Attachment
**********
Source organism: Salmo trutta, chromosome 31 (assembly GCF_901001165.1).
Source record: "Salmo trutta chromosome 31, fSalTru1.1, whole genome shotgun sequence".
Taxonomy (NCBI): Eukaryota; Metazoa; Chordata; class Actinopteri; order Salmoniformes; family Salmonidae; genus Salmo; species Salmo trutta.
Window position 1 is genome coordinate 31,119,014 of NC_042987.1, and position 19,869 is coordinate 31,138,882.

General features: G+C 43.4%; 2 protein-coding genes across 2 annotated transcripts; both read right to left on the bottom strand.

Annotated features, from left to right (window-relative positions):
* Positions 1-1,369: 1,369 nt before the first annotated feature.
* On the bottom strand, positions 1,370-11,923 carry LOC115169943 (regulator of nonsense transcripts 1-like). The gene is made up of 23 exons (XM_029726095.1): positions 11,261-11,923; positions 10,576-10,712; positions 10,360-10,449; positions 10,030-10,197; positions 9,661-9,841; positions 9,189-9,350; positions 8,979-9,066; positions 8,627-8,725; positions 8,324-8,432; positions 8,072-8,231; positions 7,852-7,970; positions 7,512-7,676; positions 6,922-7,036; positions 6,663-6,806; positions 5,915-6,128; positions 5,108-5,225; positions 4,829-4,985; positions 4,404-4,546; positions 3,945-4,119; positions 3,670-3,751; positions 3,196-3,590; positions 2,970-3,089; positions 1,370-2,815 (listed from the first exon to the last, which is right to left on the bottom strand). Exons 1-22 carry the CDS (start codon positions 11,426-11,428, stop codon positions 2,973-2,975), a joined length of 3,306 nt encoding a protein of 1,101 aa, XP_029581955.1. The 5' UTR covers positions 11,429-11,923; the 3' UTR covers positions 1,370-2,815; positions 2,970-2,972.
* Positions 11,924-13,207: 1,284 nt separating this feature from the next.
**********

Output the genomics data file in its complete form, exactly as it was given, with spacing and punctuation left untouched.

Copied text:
Source organism: Salmo trutta, chromosome 31 (assembly GCF_901001165.1).
Source record: "Salmo trutta chromosome 31, fSalTru1.1, whole genome shotgun sequence".
Taxonomy (NCBI): Eukaryota; Metazoa; Chordata; class Actinopteri; order Salmoniformes; family Salmonidae; genus Salmo; species Salmo trutta.
Window position 1 is genome coordinate 31,119,014 of NC_042987.1, and position 19,869 is coordinate 31,138,882.

General features: G+C 43.4%; 2 protein-coding genes across 2 annotated transcripts; both read right to left on the bottom strand.

Annotated features, from left to right (window-relative positions):
* Positions 1-1,369: 1,369 nt before the first annotated feature.
* On the bottom strand, positions 1,370-11,923 carry LOC115169943 (regulator of nonsense transcripts 1-like). The gene is made up of 23 exons (XM_029726095.1): positions 11,261-11,923; positions 10,576-10,712; positions 10,360-10,449; positions 10,030-10,197; positions 9,661-9,841; positions 9,189-9,350; positions 8,979-9,066; positions 8,627-8,725; positions 8,324-8,432; positions 8,072-8,231; positions 7,852-7,970; positions 7,512-7,676; positions 6,922-7,036; positions 6,663-6,806; positions 5,915-6,128; positions 5,108-5,225; positions 4,829-4,985; positions 4,404-4,546; positions 3,945-4,119; positions 3,670-3,751; positions 3,196-3,590; positions 2,970-3,089; positions 1,370-2,815 (listed from the first exon to the last, which is right to left on the bottom strand). Exons 1-22 carry the CDS (start codon positions 11,426-11,428, stop codon positions 2,973-2,975), a joined length of 3,306 nt encoding a protein of 1,101 aa, XP_029581955.1. The 5' UTR covers positions 11,429-11,923; the 3' UTR covers positions 1,370-2,815; positions 2,970-2,972.
* Positions 11,924-13,207: 1,284 nt separating this feature from the next.